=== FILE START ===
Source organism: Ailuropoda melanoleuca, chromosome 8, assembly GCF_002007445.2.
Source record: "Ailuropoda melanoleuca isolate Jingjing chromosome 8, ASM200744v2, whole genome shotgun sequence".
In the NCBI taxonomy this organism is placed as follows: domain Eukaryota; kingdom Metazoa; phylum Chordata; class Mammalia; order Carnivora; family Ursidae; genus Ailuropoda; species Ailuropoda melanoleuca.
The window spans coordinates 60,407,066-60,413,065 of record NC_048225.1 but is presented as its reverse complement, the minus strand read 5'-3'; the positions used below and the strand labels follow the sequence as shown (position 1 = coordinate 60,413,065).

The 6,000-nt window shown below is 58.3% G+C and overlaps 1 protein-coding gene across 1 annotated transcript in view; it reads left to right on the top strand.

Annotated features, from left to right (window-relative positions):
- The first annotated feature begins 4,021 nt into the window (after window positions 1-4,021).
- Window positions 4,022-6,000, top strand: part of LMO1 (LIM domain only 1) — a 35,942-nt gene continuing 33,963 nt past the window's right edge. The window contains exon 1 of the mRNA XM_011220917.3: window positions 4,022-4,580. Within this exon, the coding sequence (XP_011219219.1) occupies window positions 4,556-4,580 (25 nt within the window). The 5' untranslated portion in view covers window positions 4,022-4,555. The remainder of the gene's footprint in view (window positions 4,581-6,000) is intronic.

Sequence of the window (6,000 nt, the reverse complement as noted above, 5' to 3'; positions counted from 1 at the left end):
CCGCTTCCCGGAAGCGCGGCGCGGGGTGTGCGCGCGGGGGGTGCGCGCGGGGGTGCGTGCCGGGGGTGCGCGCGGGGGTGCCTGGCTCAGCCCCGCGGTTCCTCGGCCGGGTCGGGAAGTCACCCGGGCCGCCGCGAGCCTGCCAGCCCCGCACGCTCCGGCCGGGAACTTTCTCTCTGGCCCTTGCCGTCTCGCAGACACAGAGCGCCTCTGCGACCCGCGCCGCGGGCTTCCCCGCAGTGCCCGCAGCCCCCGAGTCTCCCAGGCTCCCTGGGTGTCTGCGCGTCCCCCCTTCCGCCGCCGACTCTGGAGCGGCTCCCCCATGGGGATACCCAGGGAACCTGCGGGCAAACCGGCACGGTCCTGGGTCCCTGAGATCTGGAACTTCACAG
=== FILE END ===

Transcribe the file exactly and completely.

Source organism: Ailuropoda melanoleuca, chromosome 8, assembly GCF_002007445.2.
Source record: "Ailuropoda melanoleuca isolate Jingjing chromosome 8, ASM200744v2, whole genome shotgun sequence".
In the NCBI taxonomy this organism is placed as follows: domain Eukaryota; kingdom Metazoa; phylum Chordata; class Mammalia; order Carnivora; family Ursidae; genus Ailuropoda; species Ailuropoda melanoleuca.
The window spans coordinates 60,407,066-60,413,065 of record NC_048225.1 but is presented as its reverse complement, the minus strand read 5'-3'; the positions used below and the strand labels follow the sequence as shown (position 1 = coordinate 60,413,065).

The 6,000-nt window shown below is 58.3% G+C and overlaps 1 protein-coding gene across 1 annotated transcript in view; it reads left to right on the top strand.

Annotated features, from left to right (window-relative positions):
- The first annotated feature begins 4,021 nt into the window (after window positions 1-4,021).
- Window positions 4,022-6,000, top strand: part of LMO1 (LIM domain only 1) — a 35,942-nt gene continuing 33,963 nt past the window's right edge. The window contains exon 1 of the mRNA XM_011220917.3: window positions 4,022-4,580. Within this exon, the coding sequence (XP_011219219.1) occupies window positions 4,556-4,580 (25 nt within the window). The 5' untranslated portion in view covers window positions 4,022-4,555. The remainder of the gene's footprint in view (window positions 4,581-6,000) is intronic.

Sequence of the window (6,000 nt, the reverse complement as noted above, 5' to 3'; positions counted from 1 at the left end):
CCGCTTCCCGGAAGCGCGGCGCGGGGTGTGCGCGCGGGGGGTGCGCGCGGGGGTGCGTGCCGGGGGTGCGCGCGGGGGTGCCTGGCTCAGCCCCGCGGTTCCTCGGCCGGGTCGGGAAGTCACCCGGGCCGCCGCGAGCCTGCCAGCCCCGCACGCTCCGGCCGGGAACTTTCTCTCTGGCCCTTGCCGTCTCGCAGACACAGAGCGCCTCTGCGACCCGCGCCGCGGGCTTCCCCGCAGTGCCCGCAGCCCCCGAGTCTCCCAGGCTCCCTGGGTGTCTGCGCGTCCCCCCTTCCGCCGCCGACTCTGGAGCGGCTCCCCCATGGGGATACCCAGGGAACCTGCGGGCAAACCGGCACGGTCCTGGGTCCCTGAGATCTGGAACTTCACAG